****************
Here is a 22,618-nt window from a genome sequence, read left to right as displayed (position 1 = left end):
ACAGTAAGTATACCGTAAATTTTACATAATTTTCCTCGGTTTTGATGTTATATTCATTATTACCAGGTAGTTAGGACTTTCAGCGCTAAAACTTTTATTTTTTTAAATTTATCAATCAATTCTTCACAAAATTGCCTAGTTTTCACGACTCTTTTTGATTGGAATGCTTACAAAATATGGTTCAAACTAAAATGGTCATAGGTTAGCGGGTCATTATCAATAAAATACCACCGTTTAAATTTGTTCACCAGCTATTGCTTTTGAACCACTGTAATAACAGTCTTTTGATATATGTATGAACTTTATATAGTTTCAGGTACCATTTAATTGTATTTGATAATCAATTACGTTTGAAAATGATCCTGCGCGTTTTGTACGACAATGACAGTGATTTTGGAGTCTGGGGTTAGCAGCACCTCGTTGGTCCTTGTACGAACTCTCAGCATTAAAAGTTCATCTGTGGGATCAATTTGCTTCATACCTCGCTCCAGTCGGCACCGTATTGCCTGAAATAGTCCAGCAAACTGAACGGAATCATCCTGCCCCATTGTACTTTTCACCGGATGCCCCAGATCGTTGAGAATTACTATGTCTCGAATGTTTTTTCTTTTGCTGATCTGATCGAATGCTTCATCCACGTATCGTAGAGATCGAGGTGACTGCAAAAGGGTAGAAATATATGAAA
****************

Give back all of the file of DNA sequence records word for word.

Here is a 22,618-nt window from a genome sequence, read left to right as displayed (position 1 = left end):
ACAGTAAGTATACCGTAAATTTTACATAATTTTCCTCGGTTTTGATGTTATATTCATTATTACCAGGTAGTTAGGACTTTCAGCGCTAAAACTTTTATTTTTTTAAATTTATCAATCAATTCTTCACAAAATTGCCTAGTTTTCACGACTCTTTTTGATTGGAATGCTTACAAAATATGGTTCAAACTAAAATGGTCATAGGTTAGCGGGTCATTATCAATAAAATACCACCGTTTAAATTTGTTCACCAGCTATTGCTTTTGAACCACTGTAATAACAGTCTTTTGATATATGTATGAACTTTATATAGTTTCAGGTACCATTTAATTGTATTTGATAATCAATTACGTTTGAAAATGATCCTGCGCGTTTTGTACGACAATGACAGTGATTTTGGAGTCTGGGGTTAGCAGCACCTCGTTGGTCCTTGTACGAACTCTCAGCATTAAAAGTTCATCTGTGGGATCAATTTGCTTCATACCTCGCTCCAGTCGGCACCGTATTGCCTGAAATAGTCCAGCAAACTGAACGGAATCATCCTGCCCCATTGTACTTTTCACCGGATGCCCCAGATCGTTGAGAATTACTATGTCTCGAATGTTTTTTCTTTTGCTGATCTGATCGAATGCTTCATCCACGTATCGTAGAGATCGAGGTGACTGCAAAAGGGTAGAAATATATGAAA